Nature Does It Better: Biomimicry in Architecture and Engineering
- Biomimicry in architecture and manufacturing means designing buildings and products to mimic or co-opt naturally occurring processes.
- Evolution has shown how organisms have adapted to specific environments, exhibiting resource management that can be a lesson to designers.
- Examples of biomimicry in architecture incorporate elements of flora and fauna.
- Biomimicry and bio-utilization can make building projects and materials more sustainable.
- Architects can start bringing biomimicry into projects today—but the future will need a confluence of industries and disciplines.
The most important convergence of design and biological sciences today relies on “innovation” that’s millions, if not billions, of years old. Biomimicry is the imitation of the models, systems, and elements of nature for the purpose of solving complex human problems
What Is Biomimicry in Architecture?
Biomimicry in architecture and manufacturing is the practice of designing buildings and products that simulate or co-opt processes that occur in nature. There are ultrastrong synthetic spider silks, adhesives modeled after gecko feet, and wind-turbine blades that mimic whale fins.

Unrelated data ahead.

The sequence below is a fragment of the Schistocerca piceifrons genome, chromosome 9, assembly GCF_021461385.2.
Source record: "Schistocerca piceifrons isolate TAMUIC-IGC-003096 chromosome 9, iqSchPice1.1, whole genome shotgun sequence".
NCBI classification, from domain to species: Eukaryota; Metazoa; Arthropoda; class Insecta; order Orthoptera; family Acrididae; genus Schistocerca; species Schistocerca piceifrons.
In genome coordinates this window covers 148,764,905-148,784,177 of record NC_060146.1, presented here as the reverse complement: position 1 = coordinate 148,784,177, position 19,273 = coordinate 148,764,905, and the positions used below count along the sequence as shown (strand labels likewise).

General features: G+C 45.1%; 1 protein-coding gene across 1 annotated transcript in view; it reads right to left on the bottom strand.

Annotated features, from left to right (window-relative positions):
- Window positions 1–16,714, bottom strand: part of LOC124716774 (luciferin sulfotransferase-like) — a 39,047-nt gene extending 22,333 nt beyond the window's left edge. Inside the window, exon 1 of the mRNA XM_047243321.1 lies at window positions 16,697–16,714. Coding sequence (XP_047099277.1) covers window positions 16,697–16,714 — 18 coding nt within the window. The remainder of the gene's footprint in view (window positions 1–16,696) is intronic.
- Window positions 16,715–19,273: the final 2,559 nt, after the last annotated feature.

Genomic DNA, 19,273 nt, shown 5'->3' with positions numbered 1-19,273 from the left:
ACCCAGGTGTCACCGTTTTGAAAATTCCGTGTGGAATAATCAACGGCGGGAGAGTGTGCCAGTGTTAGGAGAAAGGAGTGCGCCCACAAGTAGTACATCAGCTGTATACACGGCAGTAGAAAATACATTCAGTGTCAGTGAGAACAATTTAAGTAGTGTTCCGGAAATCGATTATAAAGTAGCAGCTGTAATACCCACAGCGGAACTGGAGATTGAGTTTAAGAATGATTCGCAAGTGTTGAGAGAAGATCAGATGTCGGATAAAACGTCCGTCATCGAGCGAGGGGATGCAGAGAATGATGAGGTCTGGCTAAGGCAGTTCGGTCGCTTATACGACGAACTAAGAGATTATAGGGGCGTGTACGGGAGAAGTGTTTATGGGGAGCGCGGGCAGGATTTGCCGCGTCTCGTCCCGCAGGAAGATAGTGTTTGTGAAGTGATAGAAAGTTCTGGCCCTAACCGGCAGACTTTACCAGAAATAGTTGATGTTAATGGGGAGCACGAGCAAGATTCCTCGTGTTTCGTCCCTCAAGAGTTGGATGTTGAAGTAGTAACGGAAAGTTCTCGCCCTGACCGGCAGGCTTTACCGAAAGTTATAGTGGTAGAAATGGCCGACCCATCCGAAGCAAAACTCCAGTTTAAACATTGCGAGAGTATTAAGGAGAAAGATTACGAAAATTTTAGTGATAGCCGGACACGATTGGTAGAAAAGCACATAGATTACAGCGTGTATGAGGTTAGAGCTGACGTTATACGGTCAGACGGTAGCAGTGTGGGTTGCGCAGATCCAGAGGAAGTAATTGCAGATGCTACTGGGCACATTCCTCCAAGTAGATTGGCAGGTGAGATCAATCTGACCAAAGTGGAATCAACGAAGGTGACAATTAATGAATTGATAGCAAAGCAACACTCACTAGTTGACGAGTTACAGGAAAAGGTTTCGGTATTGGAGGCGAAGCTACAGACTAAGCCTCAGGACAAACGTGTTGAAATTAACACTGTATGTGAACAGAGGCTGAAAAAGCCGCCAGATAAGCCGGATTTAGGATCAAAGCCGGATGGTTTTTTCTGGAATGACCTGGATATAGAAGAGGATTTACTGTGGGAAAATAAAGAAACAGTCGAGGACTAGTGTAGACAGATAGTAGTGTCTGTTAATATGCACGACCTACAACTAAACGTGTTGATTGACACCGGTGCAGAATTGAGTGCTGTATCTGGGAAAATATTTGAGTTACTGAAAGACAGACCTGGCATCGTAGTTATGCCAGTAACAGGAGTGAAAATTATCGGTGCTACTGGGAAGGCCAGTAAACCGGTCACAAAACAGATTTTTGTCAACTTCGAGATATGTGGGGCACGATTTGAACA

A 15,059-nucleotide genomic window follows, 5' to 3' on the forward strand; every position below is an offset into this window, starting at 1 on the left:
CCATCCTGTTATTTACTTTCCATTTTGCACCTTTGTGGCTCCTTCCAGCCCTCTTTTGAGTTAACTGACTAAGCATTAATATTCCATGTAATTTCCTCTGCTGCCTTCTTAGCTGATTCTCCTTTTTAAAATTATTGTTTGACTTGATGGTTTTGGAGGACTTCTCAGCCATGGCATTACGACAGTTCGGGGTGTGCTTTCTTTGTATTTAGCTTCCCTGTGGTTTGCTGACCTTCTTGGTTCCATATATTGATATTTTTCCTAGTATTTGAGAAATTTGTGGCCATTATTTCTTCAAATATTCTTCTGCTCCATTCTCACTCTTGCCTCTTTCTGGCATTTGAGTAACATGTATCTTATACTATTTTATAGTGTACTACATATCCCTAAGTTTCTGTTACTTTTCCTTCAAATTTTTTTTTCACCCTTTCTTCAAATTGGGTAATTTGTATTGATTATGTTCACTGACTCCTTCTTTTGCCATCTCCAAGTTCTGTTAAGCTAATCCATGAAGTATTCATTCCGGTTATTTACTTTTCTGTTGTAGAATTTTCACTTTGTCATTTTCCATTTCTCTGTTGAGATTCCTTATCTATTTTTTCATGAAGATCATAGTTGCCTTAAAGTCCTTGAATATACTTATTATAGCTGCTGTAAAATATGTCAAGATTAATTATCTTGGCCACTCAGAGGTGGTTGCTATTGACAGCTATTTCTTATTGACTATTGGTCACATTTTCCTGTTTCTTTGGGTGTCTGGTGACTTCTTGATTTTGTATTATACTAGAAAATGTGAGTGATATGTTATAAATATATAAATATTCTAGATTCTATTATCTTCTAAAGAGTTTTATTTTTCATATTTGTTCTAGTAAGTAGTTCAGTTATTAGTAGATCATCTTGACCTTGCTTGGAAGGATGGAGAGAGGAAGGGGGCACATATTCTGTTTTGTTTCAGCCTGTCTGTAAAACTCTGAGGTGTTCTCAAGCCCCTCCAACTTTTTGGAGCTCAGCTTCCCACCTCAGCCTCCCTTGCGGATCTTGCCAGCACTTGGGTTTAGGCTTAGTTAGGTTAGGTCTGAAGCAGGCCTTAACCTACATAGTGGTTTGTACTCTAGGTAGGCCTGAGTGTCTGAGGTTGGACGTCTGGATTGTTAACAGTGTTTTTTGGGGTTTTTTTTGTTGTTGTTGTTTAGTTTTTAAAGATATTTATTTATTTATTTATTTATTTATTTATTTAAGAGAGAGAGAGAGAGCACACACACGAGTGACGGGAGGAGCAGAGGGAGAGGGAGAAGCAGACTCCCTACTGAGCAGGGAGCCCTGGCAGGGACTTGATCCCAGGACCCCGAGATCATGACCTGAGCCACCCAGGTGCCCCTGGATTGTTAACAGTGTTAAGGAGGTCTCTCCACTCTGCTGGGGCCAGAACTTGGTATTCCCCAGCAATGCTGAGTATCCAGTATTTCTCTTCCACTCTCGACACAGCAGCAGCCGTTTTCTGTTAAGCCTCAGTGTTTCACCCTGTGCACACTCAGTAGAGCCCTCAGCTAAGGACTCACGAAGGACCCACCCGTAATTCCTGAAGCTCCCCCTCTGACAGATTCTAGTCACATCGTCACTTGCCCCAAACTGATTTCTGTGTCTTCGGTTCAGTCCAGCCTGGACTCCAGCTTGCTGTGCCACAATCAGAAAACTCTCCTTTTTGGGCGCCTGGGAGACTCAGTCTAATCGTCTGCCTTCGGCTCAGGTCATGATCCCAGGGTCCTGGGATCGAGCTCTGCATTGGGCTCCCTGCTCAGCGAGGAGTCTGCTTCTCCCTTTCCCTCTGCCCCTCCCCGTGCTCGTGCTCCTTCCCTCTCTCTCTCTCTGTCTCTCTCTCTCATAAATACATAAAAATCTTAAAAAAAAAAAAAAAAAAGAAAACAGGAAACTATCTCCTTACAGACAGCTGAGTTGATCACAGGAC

“The way biological systems solve problems is pretty different from the way engineered systems solve problems,” says Peter Niewiarowski, biologist at the University of Akron and its Biomimicry Research and Innovation Center.
Human-designed solutions, he says, are crude and additive. They rely on using more materials or energy to accelerate reactions—both costly expenditures. Natural processes rely on unique geometry and material properties.
The adhesive abilities of the gecko feet Niewiarowski studies are an example. To simulate the wall-scaling abilities of a gecko, you might strap a battery to your back and run electricity through electromagnets that only adhere to metal. But in fact, geckos’ feet are dense with tiny hairs that each exert a minuscule molecular attraction, allowing the gecko to stick.
The Case for Biological Materials in Architecture
Nature is “lazy and intelligent,” says Sigrid Adriaenssens, an engineering professor at Princeton who researches biomimicry. Nature is exceptional at turning waste into food—a fundamental tool for balancing ecosystems that architecture has ignored for the vast majority of its history.
But for designers, biology offers lessons in hyperefficient resource stewardship and circular economies. Nature also practices a kind of “critical regionalism,” the belief that architecture should reflect the geography and culture of its setting. For example, there are parasites so specifically evolved they can live with only one type of host.
These bespoke qualities of nature took a long time to slot into place: “3.8 billion years of R&D,” says Jamie Dwyer of the biomimicry consulting firm, Biomimicry 3.8. “That’s how long life has been evolving.”